The MAP social studies exam — which encompasses American history and government — is administered only at the high school level.

Davis said the history and government class recently has become a course for seniors instead of freshmen. “We have a very small group — about 10 — taking it now. We hope when the whole grade is taking it, we’ll do just fine,” he said. 

Eldon also saw a discrepancy in academic performance between its primary and elementary grades. Students in the fourth through six grades performed much better than the lower grades. “But at the lower level, only one grade is tested. At the upper level all three grades are,” he said. 

Davis was pleased that Eldon scored a 91.8 on its annual performance review. 

“That puts our district scoring in the top 35 percent of schools in the state,” he said. “When combined with the fact that we are in the top 30 percent for poverty, it shows that we are doing amazing things to prepare kids for the future.”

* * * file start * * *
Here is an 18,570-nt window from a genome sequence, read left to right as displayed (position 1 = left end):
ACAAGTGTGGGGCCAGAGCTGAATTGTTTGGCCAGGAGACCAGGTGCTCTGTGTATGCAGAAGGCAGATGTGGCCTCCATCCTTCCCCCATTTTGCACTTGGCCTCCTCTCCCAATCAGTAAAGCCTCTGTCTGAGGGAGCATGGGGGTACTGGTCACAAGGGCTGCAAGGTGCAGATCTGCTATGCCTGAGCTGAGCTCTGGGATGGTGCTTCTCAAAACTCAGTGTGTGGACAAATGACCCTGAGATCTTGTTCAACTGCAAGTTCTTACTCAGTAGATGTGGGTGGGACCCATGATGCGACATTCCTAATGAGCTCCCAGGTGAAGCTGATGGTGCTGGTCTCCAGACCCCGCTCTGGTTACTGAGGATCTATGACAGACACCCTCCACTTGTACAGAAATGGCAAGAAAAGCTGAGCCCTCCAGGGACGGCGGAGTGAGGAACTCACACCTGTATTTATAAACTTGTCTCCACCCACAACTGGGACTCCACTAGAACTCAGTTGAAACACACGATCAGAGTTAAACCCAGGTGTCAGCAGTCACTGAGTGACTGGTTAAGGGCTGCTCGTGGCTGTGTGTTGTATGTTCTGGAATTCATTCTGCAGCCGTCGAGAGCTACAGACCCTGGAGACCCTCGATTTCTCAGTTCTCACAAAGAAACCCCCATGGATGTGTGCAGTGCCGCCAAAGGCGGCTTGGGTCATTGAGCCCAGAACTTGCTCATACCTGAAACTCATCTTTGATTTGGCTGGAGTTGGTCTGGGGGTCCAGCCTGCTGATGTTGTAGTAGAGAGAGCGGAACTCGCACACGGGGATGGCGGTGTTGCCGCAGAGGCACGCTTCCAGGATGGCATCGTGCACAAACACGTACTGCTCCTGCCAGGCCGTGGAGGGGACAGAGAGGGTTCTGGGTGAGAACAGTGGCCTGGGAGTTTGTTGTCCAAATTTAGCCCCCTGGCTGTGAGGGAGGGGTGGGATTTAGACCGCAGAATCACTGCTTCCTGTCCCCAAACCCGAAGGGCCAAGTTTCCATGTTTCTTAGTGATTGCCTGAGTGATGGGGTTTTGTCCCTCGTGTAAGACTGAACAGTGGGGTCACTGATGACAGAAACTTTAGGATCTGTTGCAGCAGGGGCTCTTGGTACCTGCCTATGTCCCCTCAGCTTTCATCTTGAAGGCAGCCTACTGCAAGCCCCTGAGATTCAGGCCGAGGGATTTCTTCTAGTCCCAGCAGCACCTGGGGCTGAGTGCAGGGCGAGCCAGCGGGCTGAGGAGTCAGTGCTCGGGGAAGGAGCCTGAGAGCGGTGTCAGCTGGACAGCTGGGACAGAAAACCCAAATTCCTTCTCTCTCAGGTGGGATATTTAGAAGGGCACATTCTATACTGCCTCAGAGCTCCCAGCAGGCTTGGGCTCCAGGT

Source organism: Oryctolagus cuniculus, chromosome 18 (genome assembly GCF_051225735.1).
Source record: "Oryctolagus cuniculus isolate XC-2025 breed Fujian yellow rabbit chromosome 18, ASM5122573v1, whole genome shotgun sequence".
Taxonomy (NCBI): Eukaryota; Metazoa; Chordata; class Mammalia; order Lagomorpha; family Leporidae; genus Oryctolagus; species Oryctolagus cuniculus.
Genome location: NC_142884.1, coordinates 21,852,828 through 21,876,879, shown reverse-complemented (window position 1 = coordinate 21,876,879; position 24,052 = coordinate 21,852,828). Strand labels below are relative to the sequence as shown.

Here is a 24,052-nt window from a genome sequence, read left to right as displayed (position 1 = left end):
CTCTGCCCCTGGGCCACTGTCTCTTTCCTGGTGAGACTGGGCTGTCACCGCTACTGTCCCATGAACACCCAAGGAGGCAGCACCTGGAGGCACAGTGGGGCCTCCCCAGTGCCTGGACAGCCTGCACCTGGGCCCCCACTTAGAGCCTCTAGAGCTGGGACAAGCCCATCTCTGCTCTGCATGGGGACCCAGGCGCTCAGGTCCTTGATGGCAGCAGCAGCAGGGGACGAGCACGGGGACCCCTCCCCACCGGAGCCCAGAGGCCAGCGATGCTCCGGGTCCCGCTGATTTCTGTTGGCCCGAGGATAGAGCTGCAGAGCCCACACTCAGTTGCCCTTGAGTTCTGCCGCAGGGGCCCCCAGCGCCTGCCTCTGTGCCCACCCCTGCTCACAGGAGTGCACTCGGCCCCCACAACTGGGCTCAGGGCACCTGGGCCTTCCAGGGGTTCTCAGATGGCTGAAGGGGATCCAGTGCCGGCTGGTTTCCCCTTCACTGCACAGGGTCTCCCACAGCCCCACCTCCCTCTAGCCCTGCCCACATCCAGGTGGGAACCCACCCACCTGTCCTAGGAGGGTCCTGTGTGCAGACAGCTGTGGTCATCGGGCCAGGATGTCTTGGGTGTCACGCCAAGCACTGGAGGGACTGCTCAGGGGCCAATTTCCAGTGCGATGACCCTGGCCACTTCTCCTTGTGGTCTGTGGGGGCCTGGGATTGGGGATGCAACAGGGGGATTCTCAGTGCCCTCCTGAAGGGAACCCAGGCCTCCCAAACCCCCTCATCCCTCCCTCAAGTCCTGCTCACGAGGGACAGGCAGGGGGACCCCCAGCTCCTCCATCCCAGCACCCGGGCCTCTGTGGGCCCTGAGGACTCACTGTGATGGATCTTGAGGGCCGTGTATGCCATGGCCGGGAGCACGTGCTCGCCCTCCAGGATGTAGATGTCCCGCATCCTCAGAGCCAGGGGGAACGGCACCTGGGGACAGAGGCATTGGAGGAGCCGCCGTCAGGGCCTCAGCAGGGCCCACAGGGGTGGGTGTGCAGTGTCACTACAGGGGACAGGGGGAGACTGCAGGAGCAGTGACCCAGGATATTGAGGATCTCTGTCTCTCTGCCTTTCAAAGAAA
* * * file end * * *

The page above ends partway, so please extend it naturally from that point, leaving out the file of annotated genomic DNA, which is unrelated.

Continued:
Eldon’s MSIP 5 report

Jefferson City: a 77.1 rating

Like other urbanized districts in Missouri, the Jefferson City schools face many academic challenges.

The district earned 108 out of 140 total points possible — 77.1 percent — on the Missouri School Improvement Program’s 2013 annual performance report.

While that might not be the score JCPS leaders hoped to see, the JCPS district is not in danger of becoming unaccredited, Potter said. Schools become provisionally accredited if the percentage of points earned dips below 70 percent; they become unaccredited below 50 percent. 

Currently in Missouri, 506 districts are fully accredited, 11 are provisionally accredited and three are unaccredited.